Don't be tempted by the fact you have working implementations of the concepts around (the original projects) and copy code - feel free to look at it for inspiration, but don't copy it. Write it yourself.

    Remember that both Mike Lischke and Andreas Hausladen are very smart people. Don't be disheartened if it's hard work. Many programmers go their entire careers just being competent (as it sounds you are) without pushing themselves to try or learn something harder (so if you don't mind me saying so, good for you for asking the question!)

A couple of other ideas:

  • Learn another language. Delphi's great, but you 'think' in a language, and so if you learn another language well you will be exposed to other concepts or ways of thinking, or different ways of doing the same thing. This really opens your mind.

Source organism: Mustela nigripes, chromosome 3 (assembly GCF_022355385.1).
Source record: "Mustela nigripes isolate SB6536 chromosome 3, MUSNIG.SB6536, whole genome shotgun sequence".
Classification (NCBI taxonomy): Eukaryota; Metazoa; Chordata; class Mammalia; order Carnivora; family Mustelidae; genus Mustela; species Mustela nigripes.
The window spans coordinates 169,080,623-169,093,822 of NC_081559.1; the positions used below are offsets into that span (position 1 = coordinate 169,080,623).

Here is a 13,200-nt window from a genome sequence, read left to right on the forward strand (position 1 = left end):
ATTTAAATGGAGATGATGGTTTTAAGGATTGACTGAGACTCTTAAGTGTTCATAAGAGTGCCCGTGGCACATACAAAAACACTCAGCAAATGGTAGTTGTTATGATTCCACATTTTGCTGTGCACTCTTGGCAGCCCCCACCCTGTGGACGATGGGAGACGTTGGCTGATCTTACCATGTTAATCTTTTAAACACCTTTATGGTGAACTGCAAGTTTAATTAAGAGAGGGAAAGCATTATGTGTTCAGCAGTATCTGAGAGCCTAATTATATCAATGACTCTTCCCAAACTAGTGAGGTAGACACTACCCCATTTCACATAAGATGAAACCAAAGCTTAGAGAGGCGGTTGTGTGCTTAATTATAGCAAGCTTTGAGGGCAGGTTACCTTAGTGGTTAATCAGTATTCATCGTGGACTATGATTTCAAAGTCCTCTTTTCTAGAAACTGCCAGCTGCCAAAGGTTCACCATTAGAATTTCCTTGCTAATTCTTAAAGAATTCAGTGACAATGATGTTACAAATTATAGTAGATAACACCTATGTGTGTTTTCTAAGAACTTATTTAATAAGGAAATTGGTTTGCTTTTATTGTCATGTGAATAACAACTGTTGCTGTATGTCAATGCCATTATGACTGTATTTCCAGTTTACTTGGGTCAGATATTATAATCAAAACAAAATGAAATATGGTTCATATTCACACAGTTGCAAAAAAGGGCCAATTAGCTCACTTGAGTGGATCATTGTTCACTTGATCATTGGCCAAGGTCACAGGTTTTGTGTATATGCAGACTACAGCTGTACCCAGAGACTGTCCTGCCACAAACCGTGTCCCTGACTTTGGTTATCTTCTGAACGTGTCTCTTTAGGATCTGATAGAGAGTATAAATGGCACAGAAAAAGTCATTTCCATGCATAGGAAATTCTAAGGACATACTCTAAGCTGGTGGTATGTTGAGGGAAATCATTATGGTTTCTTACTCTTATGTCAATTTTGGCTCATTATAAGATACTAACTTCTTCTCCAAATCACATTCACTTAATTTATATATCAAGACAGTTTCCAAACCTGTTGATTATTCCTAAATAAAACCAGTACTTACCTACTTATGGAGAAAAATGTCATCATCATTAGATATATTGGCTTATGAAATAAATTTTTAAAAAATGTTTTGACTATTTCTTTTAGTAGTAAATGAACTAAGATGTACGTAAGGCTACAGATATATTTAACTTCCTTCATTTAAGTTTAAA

For example, C++ is great for use of RAII, template metaprogramming (this is more powerful than what Delphi's templates allow), some quite amazing things in the various extra libraries such as boost, and shooting yourself in the foot :) A functional language will completely change how you think (and I have to admit to being a bit hypocritical here: I've been exposed to them but don't 'know' any myself. I want to.) Objective C might be good for a different take on what object-orientation means (it and C++ are both object-oriented C-based languages, but very different.) You get the idea.